Nikola Tesla: The Scottish Connection

 

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Nikola Tesla

Nikola Tesla, one of the greatest inventors of the 19th and 20th centuries, is in your house right now. Look to your radio, electricity socket, internet, Bluetooth device, mobile phone or microwave and you will see little bits of Tesla operating away in the background.

Among many other things, Tesla invented a method of transferring electrical power through the air. The details of this particular invention are rather hazy but he was almost certainly suggesting a way to recharge an electrical device remotely. Without wires. 

If Tesla knew just how many of us were using cumbersome chargers, trailing wires and plugs larger than the mobile phone they are attached to, he would be spinning head over heels in his grave. Using his technology, a mobile phone user could simply sit their device on the desk next to their computer and have it remotely recharged. It could be moved, used and fiddled with but would remain switched into a virtual remote recharge. We can assume that Tesla could power a device as small as a mobile phone since his own goal was to recharge – remotely - enormous electrical devices such as aeroplanes in the sky, or entire cities.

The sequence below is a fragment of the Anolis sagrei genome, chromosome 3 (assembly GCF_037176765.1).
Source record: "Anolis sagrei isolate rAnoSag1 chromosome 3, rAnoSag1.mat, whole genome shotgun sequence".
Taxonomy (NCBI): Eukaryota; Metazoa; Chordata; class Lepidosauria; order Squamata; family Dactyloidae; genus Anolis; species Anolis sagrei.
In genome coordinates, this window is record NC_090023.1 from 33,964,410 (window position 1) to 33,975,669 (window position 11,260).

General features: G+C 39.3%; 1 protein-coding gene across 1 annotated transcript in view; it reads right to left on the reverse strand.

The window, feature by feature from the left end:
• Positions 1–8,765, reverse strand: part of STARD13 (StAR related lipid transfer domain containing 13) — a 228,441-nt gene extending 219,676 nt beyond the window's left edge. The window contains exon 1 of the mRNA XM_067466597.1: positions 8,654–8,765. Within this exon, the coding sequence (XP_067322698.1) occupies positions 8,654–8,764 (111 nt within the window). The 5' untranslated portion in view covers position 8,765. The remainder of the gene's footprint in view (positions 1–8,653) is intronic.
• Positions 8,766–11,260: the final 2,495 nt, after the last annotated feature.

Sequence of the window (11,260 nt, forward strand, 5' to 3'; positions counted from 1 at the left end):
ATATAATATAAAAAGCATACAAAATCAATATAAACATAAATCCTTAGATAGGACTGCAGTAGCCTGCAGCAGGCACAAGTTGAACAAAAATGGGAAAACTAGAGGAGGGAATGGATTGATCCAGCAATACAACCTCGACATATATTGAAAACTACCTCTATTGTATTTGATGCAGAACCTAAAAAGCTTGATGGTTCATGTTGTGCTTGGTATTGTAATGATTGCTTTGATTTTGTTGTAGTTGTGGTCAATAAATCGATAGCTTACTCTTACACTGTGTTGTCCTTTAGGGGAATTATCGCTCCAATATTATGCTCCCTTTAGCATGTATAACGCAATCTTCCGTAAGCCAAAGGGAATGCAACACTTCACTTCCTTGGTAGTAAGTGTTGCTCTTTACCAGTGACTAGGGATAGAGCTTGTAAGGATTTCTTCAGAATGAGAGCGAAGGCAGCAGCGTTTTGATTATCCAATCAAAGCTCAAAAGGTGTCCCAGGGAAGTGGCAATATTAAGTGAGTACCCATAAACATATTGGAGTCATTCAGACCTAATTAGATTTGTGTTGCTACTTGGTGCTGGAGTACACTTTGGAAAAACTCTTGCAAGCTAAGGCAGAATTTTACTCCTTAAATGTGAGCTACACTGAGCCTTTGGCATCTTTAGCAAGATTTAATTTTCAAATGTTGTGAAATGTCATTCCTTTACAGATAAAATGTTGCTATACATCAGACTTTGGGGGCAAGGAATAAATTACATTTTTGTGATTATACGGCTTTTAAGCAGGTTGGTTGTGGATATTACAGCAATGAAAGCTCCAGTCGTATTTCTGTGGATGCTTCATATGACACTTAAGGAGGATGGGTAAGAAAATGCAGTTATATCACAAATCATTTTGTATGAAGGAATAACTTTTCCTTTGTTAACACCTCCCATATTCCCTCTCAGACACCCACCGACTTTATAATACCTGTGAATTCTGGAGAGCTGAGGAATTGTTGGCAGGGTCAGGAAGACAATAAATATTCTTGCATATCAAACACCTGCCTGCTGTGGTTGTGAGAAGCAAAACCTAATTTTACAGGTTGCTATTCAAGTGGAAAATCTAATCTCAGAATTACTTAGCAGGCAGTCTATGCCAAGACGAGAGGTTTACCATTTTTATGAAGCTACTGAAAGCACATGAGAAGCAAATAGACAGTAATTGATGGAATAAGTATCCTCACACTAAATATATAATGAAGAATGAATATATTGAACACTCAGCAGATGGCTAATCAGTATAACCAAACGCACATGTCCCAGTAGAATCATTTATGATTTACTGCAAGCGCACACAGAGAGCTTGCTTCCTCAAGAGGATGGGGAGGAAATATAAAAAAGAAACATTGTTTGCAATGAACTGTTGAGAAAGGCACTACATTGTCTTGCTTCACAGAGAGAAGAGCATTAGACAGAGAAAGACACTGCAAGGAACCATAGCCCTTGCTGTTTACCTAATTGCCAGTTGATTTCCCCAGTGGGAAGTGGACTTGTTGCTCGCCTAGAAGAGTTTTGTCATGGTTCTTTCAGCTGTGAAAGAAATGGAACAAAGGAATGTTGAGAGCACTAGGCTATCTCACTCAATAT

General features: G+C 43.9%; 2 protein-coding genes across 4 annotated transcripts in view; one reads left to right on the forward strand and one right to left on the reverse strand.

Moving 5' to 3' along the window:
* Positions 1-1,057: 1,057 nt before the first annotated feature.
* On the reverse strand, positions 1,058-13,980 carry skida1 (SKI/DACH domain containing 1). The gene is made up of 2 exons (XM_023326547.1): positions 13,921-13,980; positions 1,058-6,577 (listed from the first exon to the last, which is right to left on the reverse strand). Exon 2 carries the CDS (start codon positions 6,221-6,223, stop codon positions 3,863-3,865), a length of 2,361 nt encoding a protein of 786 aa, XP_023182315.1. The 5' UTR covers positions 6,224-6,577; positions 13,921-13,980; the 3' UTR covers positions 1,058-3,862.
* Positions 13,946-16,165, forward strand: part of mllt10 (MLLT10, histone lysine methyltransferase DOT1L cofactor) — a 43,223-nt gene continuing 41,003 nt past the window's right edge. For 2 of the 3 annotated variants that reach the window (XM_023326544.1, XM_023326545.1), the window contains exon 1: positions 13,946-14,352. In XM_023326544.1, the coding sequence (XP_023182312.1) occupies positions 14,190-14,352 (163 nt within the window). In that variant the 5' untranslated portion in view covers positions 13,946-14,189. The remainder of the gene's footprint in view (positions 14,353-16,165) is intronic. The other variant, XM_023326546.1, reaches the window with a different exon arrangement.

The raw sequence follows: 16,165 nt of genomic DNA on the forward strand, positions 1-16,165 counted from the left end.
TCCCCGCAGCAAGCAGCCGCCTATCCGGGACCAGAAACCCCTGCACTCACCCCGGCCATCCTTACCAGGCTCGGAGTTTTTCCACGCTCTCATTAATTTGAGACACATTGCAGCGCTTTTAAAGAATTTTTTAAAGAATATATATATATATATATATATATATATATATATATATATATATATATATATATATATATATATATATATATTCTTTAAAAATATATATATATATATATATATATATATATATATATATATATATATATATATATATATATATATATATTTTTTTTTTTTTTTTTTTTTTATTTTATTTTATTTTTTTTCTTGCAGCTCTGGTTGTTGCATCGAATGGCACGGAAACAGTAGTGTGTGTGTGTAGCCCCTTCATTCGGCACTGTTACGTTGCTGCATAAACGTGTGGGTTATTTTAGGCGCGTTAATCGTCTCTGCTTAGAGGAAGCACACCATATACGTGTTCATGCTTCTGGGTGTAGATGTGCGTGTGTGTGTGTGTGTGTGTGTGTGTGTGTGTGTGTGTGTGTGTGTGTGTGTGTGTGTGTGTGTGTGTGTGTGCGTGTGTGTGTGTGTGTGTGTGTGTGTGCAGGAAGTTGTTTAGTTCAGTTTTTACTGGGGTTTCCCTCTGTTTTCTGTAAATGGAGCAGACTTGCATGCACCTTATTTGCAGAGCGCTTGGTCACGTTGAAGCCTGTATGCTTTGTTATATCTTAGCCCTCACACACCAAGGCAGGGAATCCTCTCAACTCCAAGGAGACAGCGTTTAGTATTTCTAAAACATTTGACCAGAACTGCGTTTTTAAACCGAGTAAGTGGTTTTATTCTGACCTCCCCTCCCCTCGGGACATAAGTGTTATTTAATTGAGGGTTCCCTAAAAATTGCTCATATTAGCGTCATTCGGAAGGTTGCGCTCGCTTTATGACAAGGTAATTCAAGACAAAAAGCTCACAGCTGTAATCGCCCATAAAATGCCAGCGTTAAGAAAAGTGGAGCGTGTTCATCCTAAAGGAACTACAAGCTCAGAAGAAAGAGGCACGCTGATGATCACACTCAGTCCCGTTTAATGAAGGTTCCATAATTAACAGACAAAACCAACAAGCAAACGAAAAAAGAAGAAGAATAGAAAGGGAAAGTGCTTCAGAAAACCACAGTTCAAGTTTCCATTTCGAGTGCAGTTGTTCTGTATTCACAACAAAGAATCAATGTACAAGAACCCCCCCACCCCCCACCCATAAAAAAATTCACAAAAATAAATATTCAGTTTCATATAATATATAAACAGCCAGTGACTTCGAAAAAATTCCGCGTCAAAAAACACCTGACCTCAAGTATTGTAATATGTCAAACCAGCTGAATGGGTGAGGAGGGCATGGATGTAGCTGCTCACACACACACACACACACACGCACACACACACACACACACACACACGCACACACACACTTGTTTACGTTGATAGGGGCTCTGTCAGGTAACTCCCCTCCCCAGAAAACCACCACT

He claimed to have built a device which could split the earth in two. Another instrument, he asserted, could control the weather and bring forth lightning storms and earthquakes. He would later claim to have invented a ray gun (which could take out aeroplanes or missiles or, as Tesla saw it, end all wars). He conceived of a global communication wireless network more than a century before wireless internet found its way into our homes and hands.

He built two towers to make this happen. One was at Wardenclyffe.

The other was supposed to be in Scotland.